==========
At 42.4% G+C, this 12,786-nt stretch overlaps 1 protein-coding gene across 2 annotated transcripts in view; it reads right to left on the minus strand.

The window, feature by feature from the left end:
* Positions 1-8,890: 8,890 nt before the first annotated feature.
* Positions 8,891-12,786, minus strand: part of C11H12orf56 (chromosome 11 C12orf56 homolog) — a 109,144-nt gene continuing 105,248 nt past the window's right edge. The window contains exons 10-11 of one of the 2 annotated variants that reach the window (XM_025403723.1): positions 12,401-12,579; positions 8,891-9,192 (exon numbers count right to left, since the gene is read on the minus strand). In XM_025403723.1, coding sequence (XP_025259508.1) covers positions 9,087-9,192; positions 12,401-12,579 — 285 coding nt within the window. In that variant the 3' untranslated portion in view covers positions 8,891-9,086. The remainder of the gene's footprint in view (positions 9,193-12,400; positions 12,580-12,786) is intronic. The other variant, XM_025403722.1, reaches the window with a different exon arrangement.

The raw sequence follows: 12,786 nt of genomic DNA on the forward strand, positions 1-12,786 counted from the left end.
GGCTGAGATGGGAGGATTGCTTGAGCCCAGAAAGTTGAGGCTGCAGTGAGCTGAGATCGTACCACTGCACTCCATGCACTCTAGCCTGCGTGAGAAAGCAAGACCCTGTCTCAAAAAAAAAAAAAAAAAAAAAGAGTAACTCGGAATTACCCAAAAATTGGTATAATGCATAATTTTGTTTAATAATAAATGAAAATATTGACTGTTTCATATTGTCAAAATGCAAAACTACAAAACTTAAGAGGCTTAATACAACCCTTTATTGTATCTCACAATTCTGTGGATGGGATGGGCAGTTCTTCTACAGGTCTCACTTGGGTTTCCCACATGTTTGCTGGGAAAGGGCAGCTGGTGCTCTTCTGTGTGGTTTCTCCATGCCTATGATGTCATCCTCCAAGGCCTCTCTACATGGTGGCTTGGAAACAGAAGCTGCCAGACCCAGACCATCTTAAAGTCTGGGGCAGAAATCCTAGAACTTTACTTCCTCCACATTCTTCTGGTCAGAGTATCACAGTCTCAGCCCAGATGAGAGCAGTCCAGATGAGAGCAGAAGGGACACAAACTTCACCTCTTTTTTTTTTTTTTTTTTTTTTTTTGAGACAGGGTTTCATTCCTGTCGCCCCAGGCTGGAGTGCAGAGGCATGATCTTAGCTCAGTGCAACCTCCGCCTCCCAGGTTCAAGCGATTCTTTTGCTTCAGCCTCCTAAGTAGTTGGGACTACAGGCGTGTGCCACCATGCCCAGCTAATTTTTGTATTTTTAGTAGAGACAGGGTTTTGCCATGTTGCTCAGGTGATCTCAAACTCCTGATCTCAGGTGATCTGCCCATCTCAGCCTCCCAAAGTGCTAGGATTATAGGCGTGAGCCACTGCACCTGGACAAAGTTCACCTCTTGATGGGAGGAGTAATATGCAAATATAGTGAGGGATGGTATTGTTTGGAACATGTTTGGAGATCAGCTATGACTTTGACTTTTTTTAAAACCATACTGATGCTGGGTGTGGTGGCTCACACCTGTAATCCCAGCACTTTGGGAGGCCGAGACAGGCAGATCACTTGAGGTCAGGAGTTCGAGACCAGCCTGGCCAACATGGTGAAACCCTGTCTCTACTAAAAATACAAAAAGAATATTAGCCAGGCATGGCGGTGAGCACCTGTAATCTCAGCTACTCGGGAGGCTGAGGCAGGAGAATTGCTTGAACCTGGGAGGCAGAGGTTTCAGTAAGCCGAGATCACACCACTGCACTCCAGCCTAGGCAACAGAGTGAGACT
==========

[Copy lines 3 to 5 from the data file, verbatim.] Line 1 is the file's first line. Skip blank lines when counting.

* Positions 1-8,890: 8,890 nt before the first annotated feature.
* Positions 8,891-12,786, minus strand: part of C11H12orf56 (chromosome 11 C12orf56 homolog) — a 109,144-nt gene continuing 105,248 nt past the window's right edge. The window contains exons 10-11 of one of the 2 annotated variants that reach the window (XM_025403723.1): positions 12,401-12,579; positions 8,891-9,192 (exon numbers count right to left, since the gene is read on the minus strand). In XM_025403723.1, coding sequence (XP_025259508.1) covers positions 9,087-9,192; positions 12,401-12,579 — 285 coding nt within the window. In that variant the 3' untranslated portion in view covers positions 8,891-9,086. The remainder of the gene's footprint in view (positions 9,193-12,400; positions 12,580-12,786) is intronic. The other variant, XM_025403722.1, reaches the window with a different exon arrangement.

The raw sequence follows: 12,786 nt of genomic DNA on the forward strand, positions 1-12,786 counted from the left end.